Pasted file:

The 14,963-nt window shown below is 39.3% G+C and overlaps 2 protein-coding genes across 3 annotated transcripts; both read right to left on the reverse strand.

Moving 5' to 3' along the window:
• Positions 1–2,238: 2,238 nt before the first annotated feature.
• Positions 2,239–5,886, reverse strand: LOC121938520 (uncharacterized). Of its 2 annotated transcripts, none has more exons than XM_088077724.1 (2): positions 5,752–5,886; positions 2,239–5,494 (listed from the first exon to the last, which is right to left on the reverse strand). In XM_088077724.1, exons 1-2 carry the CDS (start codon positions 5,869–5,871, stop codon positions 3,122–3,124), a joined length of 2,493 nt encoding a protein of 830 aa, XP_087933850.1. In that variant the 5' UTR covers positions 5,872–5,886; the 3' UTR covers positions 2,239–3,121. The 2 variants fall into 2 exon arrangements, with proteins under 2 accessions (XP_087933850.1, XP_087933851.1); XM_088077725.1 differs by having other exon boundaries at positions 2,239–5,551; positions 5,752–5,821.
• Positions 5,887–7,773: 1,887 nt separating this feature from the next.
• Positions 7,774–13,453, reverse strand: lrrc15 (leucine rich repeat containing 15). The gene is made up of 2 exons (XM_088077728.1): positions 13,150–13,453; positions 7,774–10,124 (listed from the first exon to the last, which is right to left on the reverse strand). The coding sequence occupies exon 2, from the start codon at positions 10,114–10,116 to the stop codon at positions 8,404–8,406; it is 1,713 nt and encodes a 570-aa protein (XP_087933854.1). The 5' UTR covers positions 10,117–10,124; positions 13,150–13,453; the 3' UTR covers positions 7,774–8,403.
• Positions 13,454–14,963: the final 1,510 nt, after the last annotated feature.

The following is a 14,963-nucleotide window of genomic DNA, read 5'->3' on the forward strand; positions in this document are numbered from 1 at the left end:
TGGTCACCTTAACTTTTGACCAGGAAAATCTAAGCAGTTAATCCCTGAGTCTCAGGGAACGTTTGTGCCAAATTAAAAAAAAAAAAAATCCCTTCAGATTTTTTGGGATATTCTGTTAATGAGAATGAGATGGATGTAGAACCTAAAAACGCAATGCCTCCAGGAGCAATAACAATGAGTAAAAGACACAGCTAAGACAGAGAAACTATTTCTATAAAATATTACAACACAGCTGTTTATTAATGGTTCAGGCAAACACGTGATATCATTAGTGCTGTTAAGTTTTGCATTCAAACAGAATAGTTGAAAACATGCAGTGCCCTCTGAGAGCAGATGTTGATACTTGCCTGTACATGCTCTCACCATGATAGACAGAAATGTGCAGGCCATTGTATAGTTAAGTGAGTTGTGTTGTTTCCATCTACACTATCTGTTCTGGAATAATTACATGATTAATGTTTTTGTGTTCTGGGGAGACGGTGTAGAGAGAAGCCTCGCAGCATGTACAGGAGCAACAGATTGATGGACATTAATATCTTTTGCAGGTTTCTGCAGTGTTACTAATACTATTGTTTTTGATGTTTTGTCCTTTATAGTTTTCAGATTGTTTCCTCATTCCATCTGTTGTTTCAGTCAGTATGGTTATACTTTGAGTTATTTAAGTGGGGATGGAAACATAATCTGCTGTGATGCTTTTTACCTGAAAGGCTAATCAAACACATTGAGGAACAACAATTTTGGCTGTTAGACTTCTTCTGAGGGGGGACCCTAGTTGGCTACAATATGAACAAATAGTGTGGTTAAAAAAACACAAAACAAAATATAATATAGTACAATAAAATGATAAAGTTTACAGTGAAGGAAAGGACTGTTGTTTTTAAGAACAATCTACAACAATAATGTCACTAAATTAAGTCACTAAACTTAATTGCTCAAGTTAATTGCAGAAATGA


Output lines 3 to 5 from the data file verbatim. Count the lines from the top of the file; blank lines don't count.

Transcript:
• Positions 1–2,238: 2,238 nt before the first annotated feature.
• Positions 2,239–5,886, reverse strand: LOC121938520 (uncharacterized). Of its 2 annotated transcripts, none has more exons than XM_088077724.1 (2): positions 5,752–5,886; positions 2,239–5,494 (listed from the first exon to the last, which is right to left on the reverse strand). In XM_088077724.1, exons 1-2 carry the CDS (start codon positions 5,869–5,871, stop codon positions 3,122–3,124), a joined length of 2,493 nt encoding a protein of 830 aa, XP_087933850.1. In that variant the 5' UTR covers positions 5,872–5,886; the 3' UTR covers positions 2,239–3,121. The 2 variants fall into 2 exon arrangements, with proteins under 2 accessions (XP_087933850.1, XP_087933851.1); XM_088077725.1 differs by having other exon boundaries at positions 2,239–5,551; positions 5,752–5,821.
• Positions 5,887–7,773: 1,887 nt separating this feature from the next.